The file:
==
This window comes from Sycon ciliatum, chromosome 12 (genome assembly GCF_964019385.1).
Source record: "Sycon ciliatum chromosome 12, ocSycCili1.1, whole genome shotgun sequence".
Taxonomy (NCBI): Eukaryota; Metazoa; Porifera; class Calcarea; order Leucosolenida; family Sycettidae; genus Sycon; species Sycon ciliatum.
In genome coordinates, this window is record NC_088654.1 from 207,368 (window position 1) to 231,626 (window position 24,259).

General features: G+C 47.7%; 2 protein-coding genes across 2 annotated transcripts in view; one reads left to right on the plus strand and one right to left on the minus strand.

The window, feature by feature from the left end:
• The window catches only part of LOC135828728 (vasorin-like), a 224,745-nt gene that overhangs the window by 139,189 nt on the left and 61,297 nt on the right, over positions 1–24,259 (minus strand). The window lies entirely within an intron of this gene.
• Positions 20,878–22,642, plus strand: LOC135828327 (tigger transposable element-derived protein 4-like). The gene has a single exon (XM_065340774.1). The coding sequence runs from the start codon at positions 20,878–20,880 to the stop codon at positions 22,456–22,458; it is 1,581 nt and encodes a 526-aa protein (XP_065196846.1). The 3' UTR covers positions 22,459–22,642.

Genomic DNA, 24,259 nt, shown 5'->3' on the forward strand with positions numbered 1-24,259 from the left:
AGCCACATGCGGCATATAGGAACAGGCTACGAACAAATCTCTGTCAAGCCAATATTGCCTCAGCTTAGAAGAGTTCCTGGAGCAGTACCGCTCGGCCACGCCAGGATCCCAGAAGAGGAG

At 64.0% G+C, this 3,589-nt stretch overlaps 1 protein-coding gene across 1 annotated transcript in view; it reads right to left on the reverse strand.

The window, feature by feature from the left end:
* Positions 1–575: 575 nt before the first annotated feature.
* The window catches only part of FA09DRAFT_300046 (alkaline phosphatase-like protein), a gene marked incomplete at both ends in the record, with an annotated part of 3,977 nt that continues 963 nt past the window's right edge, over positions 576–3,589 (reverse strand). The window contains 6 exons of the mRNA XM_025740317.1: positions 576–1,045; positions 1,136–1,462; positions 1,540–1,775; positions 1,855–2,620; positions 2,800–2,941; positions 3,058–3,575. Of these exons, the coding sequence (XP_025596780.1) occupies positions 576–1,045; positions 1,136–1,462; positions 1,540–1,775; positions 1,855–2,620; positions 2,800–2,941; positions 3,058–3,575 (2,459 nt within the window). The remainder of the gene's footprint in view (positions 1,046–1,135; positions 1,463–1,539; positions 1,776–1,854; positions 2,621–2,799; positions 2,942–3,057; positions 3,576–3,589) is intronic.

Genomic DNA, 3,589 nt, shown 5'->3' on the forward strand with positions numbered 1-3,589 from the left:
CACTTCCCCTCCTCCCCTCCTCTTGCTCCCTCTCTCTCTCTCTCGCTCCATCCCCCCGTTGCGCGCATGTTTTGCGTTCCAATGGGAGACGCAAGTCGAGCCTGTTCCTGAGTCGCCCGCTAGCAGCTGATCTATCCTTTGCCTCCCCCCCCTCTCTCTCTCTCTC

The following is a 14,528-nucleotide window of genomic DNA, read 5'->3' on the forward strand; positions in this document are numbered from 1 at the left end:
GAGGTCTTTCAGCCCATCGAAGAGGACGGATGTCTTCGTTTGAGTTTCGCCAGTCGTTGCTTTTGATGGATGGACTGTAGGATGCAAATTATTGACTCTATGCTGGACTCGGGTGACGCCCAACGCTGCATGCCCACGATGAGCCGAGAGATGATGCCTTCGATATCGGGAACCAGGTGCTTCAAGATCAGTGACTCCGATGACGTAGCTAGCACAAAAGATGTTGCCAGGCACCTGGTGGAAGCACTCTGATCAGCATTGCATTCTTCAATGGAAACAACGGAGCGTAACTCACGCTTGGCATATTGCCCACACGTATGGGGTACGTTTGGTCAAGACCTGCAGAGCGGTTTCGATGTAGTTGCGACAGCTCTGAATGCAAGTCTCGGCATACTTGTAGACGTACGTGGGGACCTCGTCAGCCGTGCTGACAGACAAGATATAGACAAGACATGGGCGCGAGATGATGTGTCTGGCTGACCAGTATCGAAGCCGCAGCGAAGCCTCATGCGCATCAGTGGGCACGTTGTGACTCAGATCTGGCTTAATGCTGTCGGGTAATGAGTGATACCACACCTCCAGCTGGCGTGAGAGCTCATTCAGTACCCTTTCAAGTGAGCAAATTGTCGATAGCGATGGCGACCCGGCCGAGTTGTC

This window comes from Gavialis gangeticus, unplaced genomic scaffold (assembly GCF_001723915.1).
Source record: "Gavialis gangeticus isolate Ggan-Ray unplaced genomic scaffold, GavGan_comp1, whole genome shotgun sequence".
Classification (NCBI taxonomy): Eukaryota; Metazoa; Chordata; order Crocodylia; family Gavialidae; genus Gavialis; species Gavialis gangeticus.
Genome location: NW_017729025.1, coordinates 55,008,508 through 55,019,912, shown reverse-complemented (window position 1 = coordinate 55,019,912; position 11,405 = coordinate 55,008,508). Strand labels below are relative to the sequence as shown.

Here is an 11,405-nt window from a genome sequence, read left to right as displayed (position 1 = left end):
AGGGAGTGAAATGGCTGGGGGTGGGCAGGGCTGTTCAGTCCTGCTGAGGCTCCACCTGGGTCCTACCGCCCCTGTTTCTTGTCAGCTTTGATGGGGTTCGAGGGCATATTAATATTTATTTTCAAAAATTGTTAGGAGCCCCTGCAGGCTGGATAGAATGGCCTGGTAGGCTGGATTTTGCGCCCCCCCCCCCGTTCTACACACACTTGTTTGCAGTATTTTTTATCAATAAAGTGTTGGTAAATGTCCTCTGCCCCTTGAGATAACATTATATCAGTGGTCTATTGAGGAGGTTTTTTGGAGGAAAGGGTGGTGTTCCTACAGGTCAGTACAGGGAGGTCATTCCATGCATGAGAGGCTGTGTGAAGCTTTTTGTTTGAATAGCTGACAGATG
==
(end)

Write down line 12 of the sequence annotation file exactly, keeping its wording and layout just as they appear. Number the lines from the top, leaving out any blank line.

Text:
The window, feature by feature from the left end: